Commercial drying equipment is crucial for so many industries and jobs. Removing moisture from materials is often one of the first steps in the manufacturing process. Additionally, moisture removal from solid and pasty materials allows for lower transportation costs while still providing the necessary qualities. You can remove moisture by mechanically squeezing, settling, or filtrating the materials. However, heat drying through drying equipment achieves complete dehydration by evaporating water and removing vapors.
There are many different classifications of drying.
1) Convective Drying – Convective drying is achieved by contacting the wet material directly with a drying agent. The drying agent most commonly used is heated air.
2) Radiant Drying – Radiant drying is heat transmission via infrared rays.
Infrared heating, often known as radiant heating, has to do with the energy transferred between a source and an item by electromagnetic radiation. Most materials absorb heat in the infrared waveband, which makes radiant drying possible. Radiant heating (electric, gas, steam, and oil) uses the infrared waveband to dry materials such as fabrics, ceramics, paint (wood and metal), hardened powder paint, and heat treat plastics. Radiant heat is the most beneficial when a product needs to be heated quickly and directly.
3) Dielectric Drying – Dielectric drying is heat transfer via high-frequency current fields.
Radiofrequency heating, also known as dielectric heating, uses radio frequencies ranging from 10 to 100 MHz to dry or heat a substance. Products with significant loss factors such as wet materials, vinyl, plastics and adhesives, and other non-electrically conductive materials use radio frequency drying.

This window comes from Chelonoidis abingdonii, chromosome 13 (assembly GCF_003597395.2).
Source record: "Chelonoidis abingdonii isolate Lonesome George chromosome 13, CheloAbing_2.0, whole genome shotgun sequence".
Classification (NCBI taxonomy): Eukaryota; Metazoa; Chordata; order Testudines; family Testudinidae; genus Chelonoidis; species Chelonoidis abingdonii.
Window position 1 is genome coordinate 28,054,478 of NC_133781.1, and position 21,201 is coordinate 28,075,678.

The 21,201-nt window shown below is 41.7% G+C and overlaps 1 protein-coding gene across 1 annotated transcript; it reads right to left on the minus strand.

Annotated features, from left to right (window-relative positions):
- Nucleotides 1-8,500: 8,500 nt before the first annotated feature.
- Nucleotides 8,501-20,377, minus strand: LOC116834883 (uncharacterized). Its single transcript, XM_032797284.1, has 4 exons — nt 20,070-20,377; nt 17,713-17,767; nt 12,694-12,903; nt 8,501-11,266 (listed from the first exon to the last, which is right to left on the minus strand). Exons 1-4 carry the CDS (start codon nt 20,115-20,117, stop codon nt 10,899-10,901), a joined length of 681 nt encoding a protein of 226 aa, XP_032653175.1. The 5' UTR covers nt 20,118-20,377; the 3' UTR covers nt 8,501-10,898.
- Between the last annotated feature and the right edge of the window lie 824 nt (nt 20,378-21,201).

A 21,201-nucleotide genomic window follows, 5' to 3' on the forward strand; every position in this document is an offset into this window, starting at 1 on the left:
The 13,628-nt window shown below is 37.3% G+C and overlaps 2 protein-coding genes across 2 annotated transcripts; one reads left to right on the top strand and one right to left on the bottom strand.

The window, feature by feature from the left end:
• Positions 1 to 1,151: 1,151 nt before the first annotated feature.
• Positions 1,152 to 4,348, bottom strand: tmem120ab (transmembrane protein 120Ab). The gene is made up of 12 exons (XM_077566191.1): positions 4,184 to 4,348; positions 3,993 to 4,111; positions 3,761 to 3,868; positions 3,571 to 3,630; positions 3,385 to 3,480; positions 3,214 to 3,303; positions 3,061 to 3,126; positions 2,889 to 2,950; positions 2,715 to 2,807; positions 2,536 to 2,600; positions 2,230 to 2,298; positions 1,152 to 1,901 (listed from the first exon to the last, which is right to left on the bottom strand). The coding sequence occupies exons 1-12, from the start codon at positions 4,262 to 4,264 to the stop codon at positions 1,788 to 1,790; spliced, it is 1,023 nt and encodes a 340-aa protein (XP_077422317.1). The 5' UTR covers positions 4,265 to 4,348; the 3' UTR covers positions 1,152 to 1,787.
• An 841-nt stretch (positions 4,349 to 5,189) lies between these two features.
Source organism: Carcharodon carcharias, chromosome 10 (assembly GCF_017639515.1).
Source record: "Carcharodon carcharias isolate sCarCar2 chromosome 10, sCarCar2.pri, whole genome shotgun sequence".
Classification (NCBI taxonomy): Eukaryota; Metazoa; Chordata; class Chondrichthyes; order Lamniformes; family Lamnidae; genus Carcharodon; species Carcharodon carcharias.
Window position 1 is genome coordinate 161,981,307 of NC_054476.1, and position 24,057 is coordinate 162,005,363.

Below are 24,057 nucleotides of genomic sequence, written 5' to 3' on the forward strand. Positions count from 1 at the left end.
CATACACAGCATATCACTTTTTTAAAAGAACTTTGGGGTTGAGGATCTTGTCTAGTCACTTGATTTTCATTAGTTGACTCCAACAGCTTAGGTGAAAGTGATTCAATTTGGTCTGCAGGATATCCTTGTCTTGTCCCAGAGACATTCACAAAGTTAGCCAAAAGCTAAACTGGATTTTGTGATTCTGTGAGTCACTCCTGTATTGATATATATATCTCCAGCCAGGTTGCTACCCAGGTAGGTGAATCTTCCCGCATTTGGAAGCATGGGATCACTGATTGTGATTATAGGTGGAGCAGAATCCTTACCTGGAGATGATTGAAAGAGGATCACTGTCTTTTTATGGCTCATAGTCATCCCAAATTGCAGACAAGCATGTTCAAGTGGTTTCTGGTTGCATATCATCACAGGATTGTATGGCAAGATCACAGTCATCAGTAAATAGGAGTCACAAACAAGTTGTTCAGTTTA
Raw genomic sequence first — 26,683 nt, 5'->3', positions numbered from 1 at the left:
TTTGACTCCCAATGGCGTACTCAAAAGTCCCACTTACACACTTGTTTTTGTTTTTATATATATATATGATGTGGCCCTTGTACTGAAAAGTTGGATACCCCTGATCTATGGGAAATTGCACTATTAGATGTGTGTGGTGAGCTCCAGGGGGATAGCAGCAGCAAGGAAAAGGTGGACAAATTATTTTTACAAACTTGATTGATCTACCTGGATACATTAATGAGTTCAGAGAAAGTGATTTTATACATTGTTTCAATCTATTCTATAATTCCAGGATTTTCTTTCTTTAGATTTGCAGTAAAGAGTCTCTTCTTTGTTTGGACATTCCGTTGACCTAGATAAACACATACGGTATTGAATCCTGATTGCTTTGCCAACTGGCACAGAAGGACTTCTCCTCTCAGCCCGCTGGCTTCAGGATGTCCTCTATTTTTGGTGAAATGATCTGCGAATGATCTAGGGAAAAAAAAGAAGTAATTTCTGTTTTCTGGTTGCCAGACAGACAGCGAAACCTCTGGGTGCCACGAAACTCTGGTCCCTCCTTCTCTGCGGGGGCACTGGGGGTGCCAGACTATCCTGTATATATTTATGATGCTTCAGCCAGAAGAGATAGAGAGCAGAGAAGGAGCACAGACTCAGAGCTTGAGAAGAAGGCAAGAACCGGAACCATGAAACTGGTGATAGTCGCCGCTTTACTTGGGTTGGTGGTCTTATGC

4) Fluid-Bed Dryers – Fluid-bed dryers use the process of fluidization for drying.
Fluid bed dryers operate on the fluidization concept. This concept involves converting material from a static solid-like state to a dynamic fluid-like one. To complete the process: hot gas or air is supplied into the material-holding area via a perforated distribution plate in this method. The heated gas then pushes its way through the gaps between solid particles. The upward forces on the particles rise as the velocity of the gas or air increases, causing them to equal the gravitational force below. This process converts the material to a dynamic, fluid state exposing more of the material’s surface area for faster drying.
With many different types of drying equipment available on the market, it may be hard to know which one is right for you. The experts at General Kinematics can help you narrow down the options and choose the perfect machine for your task! Contact us today to get started.